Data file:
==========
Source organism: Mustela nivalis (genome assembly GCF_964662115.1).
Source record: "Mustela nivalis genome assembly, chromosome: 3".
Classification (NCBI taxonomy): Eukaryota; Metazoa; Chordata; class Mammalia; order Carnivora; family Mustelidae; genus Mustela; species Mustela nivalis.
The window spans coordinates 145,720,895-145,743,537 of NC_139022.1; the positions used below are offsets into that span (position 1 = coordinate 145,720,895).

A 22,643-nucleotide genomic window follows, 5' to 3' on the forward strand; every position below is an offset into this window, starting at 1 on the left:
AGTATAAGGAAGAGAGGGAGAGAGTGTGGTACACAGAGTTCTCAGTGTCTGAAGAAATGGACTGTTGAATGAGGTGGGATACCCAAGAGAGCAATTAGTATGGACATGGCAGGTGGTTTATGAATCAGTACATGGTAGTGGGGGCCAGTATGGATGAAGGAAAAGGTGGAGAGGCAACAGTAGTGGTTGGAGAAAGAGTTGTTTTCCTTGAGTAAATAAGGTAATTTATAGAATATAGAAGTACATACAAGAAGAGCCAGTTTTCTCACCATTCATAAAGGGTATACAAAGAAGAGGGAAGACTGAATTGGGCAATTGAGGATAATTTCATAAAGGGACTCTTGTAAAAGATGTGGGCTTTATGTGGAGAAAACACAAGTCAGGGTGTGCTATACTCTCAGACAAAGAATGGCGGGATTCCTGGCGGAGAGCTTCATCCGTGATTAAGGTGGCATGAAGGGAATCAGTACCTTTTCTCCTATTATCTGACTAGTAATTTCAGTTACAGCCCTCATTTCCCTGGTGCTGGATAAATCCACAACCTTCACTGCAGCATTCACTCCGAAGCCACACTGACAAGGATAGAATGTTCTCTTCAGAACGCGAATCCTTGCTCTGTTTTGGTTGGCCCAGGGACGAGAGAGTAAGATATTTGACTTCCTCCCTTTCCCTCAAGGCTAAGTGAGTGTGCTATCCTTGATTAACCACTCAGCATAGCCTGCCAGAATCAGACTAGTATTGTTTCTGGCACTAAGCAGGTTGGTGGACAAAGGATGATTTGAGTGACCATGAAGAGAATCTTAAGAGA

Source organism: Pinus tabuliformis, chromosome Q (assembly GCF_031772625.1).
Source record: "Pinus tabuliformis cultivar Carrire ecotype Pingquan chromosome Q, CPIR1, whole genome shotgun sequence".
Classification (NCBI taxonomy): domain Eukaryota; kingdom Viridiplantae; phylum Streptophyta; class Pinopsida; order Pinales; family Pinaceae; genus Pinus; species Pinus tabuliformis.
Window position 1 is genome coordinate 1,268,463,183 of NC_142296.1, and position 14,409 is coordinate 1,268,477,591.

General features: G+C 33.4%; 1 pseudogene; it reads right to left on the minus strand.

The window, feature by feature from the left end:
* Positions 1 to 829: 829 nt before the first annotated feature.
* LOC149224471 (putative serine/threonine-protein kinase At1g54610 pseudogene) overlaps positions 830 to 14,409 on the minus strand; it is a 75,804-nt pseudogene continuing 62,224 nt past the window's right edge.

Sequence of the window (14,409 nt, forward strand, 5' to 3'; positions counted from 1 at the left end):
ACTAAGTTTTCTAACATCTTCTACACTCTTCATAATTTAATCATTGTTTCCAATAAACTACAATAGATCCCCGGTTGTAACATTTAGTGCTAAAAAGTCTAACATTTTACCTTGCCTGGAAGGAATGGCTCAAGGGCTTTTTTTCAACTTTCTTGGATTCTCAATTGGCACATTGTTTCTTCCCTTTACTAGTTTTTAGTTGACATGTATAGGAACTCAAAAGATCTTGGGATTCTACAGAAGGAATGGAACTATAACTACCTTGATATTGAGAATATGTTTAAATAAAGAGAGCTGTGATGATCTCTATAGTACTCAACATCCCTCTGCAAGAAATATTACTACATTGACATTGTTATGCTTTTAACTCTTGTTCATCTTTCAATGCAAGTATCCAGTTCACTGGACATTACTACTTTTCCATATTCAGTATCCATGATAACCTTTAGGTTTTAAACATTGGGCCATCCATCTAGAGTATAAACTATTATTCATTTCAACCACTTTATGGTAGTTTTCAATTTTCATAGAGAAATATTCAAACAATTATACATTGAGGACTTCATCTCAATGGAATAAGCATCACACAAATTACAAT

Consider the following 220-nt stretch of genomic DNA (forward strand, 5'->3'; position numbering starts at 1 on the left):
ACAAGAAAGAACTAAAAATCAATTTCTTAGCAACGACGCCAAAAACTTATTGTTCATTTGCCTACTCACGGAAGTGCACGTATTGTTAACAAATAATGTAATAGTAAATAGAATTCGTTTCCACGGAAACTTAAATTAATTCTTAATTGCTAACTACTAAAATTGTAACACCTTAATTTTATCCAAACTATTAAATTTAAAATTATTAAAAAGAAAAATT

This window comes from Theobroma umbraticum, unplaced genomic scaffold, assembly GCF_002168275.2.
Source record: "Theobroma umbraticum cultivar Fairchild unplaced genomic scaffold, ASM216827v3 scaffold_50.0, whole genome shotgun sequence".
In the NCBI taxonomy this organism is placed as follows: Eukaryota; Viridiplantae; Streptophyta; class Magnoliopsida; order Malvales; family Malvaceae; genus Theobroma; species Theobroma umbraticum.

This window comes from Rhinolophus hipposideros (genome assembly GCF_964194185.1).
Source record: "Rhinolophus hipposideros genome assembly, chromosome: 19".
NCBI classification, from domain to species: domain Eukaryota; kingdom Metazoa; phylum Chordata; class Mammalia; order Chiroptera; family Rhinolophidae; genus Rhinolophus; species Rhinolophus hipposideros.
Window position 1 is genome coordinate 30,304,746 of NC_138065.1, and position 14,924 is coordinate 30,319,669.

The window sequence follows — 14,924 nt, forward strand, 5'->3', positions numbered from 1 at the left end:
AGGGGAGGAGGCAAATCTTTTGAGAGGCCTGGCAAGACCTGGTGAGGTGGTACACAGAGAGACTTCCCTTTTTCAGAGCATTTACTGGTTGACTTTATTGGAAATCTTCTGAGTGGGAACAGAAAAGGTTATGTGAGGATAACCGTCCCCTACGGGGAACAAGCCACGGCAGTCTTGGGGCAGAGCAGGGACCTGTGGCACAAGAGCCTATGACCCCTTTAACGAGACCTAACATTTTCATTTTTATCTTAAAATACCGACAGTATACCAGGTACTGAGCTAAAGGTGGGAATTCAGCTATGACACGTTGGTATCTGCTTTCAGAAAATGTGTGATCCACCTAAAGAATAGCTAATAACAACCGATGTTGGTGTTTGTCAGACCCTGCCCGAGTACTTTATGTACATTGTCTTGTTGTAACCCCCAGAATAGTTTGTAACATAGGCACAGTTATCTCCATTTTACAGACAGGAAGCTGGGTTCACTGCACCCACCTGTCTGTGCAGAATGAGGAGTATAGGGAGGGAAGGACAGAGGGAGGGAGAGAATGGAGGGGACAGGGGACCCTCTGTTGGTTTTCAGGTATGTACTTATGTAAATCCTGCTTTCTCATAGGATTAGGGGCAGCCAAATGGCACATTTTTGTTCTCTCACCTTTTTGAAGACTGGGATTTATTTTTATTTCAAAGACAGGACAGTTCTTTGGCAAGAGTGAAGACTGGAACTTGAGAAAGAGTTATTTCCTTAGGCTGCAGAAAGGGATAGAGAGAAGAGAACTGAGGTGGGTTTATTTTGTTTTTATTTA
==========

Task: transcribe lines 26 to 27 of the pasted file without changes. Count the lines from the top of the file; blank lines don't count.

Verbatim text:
The window sequence follows — 14,924 nt, forward strand, 5'->3', positions numbered from 1 at the left end:
AGGGGAGGAGGCAAATCTTTTGAGAGGCCTGGCAAGACCTGGTGAGGTGGTACACAGAGAGACTTCCCTTTTTCAGAGCATTTACTGGTTGACTTTATTGGAAATCTTCTGAGTGGGAACAGAAAAGGTTATGTGAGGATAACCGTCCCCTACGGGGAACAAGCCACGGCAGTCTTGGGGCAGAGCAGGGACCTGTGGCACAAGAGCCTATGACCCCTTTAACGAGACCTAACATTTTCATTTTTATCTTAAAATACCGACAGTATACCAGGTACTGAGCTAAAGGTGGGAATTCAGCTATGACACGTTGGTATCTGCTTTCAGAAAATGTGTGATCCACCTAAAGAATAGCTAATAACAACCGATGTTGGTGTTTGTCAGACCCTGCCCGAGTACTTTATGTACATTGTCTTGTTGTAACCCCCAGAATAGTTTGTAACATAGGCACAGTTATCTCCATTTTACAGACAGGAAGCTGGGTTCACTGCACCCACCTGTCTGTGCAGAATGAGGAGTATAGGGAGGGAAGGACAGAGGGAGGGAGAGAATGGAGGGGACAGGGGACCCTCTGTTGGTTTTCAGGTATGTACTTATGTAAATCCTGCTTTCTCATAGGATTAGGGGCAGCCAAATGGCACATTTTTGTTCTCTCACCTTTTTGAAGACTGGGATTTATTTTTATTTCAAAGACAGGACAGTTCTTTGGCAAGAGTGAAGACTGGAACTTGAGAAAGAGTTATTTCCTTAGGCTGCAGAAAGGGATAGAGAGAAGAGAACTGAGGTGGGTTTATTTTGTTTTTATTTA